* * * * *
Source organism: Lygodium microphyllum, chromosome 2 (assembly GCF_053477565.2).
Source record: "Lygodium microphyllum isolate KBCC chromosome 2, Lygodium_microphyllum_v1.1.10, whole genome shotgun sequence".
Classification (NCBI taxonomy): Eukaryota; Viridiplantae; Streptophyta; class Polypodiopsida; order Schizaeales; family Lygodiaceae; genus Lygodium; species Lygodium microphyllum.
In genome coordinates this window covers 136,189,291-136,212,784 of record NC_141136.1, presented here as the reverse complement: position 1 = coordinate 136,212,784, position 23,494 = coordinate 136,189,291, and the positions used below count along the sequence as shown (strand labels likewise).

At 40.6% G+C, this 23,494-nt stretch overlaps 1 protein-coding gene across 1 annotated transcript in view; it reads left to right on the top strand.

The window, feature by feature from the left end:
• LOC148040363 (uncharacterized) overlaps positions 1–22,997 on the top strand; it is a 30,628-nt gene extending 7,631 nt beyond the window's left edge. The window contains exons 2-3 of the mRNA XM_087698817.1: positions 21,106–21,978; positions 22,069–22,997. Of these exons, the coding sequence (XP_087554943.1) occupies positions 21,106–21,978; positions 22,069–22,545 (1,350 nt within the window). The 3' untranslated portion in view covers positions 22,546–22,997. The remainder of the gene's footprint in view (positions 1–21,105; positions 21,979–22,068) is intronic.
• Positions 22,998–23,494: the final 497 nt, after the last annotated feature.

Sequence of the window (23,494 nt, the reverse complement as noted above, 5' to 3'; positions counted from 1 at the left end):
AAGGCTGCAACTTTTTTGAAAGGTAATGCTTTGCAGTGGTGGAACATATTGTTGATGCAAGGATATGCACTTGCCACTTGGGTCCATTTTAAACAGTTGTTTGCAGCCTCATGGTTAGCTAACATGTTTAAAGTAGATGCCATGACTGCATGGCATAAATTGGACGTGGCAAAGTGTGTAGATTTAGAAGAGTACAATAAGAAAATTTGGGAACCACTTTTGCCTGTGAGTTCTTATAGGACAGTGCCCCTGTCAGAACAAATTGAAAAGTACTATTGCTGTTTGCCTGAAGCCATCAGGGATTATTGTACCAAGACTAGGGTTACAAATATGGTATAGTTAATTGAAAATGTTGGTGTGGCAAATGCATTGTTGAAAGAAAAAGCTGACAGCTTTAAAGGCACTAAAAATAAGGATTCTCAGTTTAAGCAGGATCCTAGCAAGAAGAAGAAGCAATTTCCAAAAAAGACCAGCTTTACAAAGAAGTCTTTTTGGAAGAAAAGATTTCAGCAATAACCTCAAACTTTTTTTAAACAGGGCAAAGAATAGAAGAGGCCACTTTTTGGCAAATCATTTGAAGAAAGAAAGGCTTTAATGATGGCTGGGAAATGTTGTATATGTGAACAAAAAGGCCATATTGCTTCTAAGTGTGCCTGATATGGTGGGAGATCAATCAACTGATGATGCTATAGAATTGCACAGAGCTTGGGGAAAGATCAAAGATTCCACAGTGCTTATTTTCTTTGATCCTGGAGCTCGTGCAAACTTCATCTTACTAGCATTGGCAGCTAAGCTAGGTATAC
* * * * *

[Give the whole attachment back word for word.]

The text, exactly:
Source organism: Lygodium microphyllum, chromosome 2 (assembly GCF_053477565.2).
Source record: "Lygodium microphyllum isolate KBCC chromosome 2, Lygodium_microphyllum_v1.1.10, whole genome shotgun sequence".
Classification (NCBI taxonomy): Eukaryota; Viridiplantae; Streptophyta; class Polypodiopsida; order Schizaeales; family Lygodiaceae; genus Lygodium; species Lygodium microphyllum.
In genome coordinates this window covers 136,189,291-136,212,784 of record NC_141136.1, presented here as the reverse complement: position 1 = coordinate 136,212,784, position 23,494 = coordinate 136,189,291, and the positions used below count along the sequence as shown (strand labels likewise).

At 40.6% G+C, this 23,494-nt stretch overlaps 1 protein-coding gene across 1 annotated transcript in view; it reads left to right on the top strand.

The window, feature by feature from the left end:
• LOC148040363 (uncharacterized) overlaps positions 1–22,997 on the top strand; it is a 30,628-nt gene extending 7,631 nt beyond the window's left edge. The window contains exons 2-3 of the mRNA XM_087698817.1: positions 21,106–21,978; positions 22,069–22,997. Of these exons, the coding sequence (XP_087554943.1) occupies positions 21,106–21,978; positions 22,069–22,545 (1,350 nt within the window). The 3' untranslated portion in view covers positions 22,546–22,997. The remainder of the gene's footprint in view (positions 1–21,105; positions 21,979–22,068) is intronic.
• Positions 22,998–23,494: the final 497 nt, after the last annotated feature.

Sequence of the window (23,494 nt, the reverse complement as noted above, 5' to 3'; positions counted from 1 at the left end):
AAGGCTGCAACTTTTTTGAAAGGTAATGCTTTGCAGTGGTGGAACATATTGTTGATGCAAGGATATGCACTTGCCACTTGGGTCCATTTTAAACAGTTGTTTGCAGCCTCATGGTTAGCTAACATGTTTAAAGTAGATGCCATGACTGCATGGCATAAATTGGACGTGGCAAAGTGTGTAGATTTAGAAGAGTACAATAAGAAAATTTGGGAACCACTTTTGCCTGTGAGTTCTTATAGGACAGTGCCCCTGTCAGAACAAATTGAAAAGTACTATTGCTGTTTGCCTGAAGCCATCAGGGATTATTGTACCAAGACTAGGGTTACAAATATGGTATAGTTAATTGAAAATGTTGGTGTGGCAAATGCATTGTTGAAAGAAAAAGCTGACAGCTTTAAAGGCACTAAAAATAAGGATTCTCAGTTTAAGCAGGATCCTAGCAAGAAGAAGAAGCAATTTCCAAAAAAGACCAGCTTTACAAAGAAGTCTTTTTGGAAGAAAAGATTTCAGCAATAACCTCAAACTTTTTTTAAACAGGGCAAAGAATAGAAGAGGCCACTTTTTGGCAAATCATTTGAAGAAAGAAAGGCTTTAATGATGGCTGGGAAATGTTGTATATGTGAACAAAAAGGCCATATTGCTTCTAAGTGTGCCTGATATGGTGGGAGATCAATCAACTGATGATGCTATAGAATTGCACAGAGCTTGGGGAAAGATCAAAGATTCCACAGTGCTTATTTTCTTTGATCCTGGAGCTCGTGCAAACTTCATCTTACTAGCATTGGCAGCTAAGCTAGGTATAC